Hudson-ci/Using Hudson/Meet Hudson
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What is Hudson?
- Building/testing software projects continuously, just like CruiseControl or DamageControl. In a nutshell, Hudson provides an easy-to-use so-called continuous integration system, making it easier for developers to integrate changes to the project, and making it easier for users to obtain a fresh build. The automated, continuous build increases productivity.
- Monitoring executions of externally-run jobs, such as cron jobs and procmail jobs, even those that are run on a remote machine. For example, with cron, all you receive is regular e-mails that capture the output, and it is up to you to look at them diligently and notice when it broke. Hudson keeps those outputs and makes it easy for you to notice when something is wrong.
Hudson offers the following features:
- Easy installation: Just java -jar hudson.war for testing. Use a native package or deploy it in a servlet container for production use. No additional install, no database.
- Easy configuration: Hudson can be configured entirely from its friendly web GUI with extensive on-the-fly error checks and inline help. There's no need to tweak XML manually anymore, although if you'd like to do so, you can do that, too.
- Change set support: Hudson can generate a list of changes made into the build from SCM systems like CVS, Subversion, Git and many others. This is done in a fairly efficient fashion, to reduce the load on the repository.
- Permanent links: Hudson gives you clean readable URLs for most of its pages, including some permalinks like "latest build"/"latest successful build", so that they can be easily linked from elsewhere.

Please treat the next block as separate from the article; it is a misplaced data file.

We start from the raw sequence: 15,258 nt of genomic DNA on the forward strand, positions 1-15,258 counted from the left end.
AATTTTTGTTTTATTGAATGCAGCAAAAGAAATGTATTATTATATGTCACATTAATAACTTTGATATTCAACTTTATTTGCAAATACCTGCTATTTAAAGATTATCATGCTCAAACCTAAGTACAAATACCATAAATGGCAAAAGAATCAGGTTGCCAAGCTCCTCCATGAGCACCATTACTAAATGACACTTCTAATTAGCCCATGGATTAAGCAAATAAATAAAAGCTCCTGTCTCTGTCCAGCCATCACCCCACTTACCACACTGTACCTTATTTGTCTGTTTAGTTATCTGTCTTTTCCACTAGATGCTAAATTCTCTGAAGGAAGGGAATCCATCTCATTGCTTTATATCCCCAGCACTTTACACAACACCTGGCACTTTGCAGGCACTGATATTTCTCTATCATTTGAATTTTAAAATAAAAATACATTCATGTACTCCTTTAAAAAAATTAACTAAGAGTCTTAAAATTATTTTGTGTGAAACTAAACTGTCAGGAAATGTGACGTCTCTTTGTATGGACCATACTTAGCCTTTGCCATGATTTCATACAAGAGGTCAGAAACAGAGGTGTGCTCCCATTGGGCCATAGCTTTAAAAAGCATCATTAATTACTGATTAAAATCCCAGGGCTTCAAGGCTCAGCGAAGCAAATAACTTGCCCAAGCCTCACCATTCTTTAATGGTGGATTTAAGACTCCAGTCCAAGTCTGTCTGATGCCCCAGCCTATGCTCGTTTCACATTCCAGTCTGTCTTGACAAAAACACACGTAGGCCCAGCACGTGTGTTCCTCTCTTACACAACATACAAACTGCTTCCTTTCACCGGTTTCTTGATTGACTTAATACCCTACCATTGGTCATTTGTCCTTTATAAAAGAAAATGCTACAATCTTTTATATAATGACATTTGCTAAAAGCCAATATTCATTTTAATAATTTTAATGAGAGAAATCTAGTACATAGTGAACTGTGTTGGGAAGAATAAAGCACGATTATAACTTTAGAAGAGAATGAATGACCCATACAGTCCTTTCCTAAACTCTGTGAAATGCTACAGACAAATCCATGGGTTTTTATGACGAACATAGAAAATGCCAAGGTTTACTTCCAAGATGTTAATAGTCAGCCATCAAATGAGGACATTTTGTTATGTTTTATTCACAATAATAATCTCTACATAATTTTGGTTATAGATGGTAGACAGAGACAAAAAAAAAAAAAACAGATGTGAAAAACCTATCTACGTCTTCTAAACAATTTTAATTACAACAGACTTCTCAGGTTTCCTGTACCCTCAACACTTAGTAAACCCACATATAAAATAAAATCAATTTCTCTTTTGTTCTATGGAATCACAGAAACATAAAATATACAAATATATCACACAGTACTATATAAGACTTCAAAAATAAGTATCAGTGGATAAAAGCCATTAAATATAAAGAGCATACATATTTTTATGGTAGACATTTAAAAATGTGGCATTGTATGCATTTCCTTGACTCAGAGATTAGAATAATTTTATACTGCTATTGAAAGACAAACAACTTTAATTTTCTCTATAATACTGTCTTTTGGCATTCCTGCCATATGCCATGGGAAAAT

- RSS/E-mail/IM Integration: Monitor build results by RSS or e-mail to get real-time notifications on failures.
- After-the-fact tagging: Builds can be tagged long after builds are completed
- JUnit/TestNG test reporting: JUnit test reports can be tabulated, summarized, and displayed with history information, such as when it started breaking, etc. History trend is plotted into a graph.
- Distributed builds: Hudson can distribute build/test loads to multiple computers. This lets you get the most out of those idle workstations sitting beneath developers' desks.
- File fingerprinting: Hudson can keep track of which build produced which jars, and which build is using which version of jars, and so on. This works even for jars that are produced outside Hudson, and is ideal for projects to track dependency.
- Plugin Support: Hudson can be extended via 3rd party plugins. You can write plugins to make Hudson support tools/processes that your team uses.
Hudson Best Practices
Continuous Integration with automated test execution has seen broad adoption in recent years. The ideas behind Continuous Integration have changed how companies look at Build Management, Release Management, Deployment Automation, and Test Orchestration. This section provides a set of best practices for Hudson - A Continuous Integration Solution to provide executives, business managers, software developers and architects a better sense of the development progress and code quality of projects throughout the development lifecycle. (View Hudson Best Practices)
- Short Introductory Video on Hudson by Susan Duncan
- http://linsolas.developpez.com/articles/hudson/ (French)
- Kohsuke presenting Hudson in FOSDEM 2008 (video)
- Introduction to Hudson (French)
- Introduction and best practice by Kohsuke (Japanese)
- primeros pasos e instalación de Hudson Introdución a Hudson (Spanish)
- Kohsuke presenting Hudson in JavaZone 2009 (video)
- Hawebs.net docs for Hudson (简体中文 Simplified Chinese)
- Hudson Wiki - Hudson 中文维基 (简体中文 Simplified Chinese)
- Continuous Integration in the Cloud with Hudson JavaOne 2009 presentation by Kohsuke (English)
- http://wiki.hudson-ci.org/download/attachments/37323793/Hudson+J1+2009.ppt?version=1&modificationDate=1244127211000 JavaOne 2010 presentation by Kohsuke
- Hudson presentation at San Francisco JUG by Kohsuke (English, video and slides)
Hudson provides native packages as well as a simple war file to install in a servlet container or run from directly. Check out Installing Hudson for more details.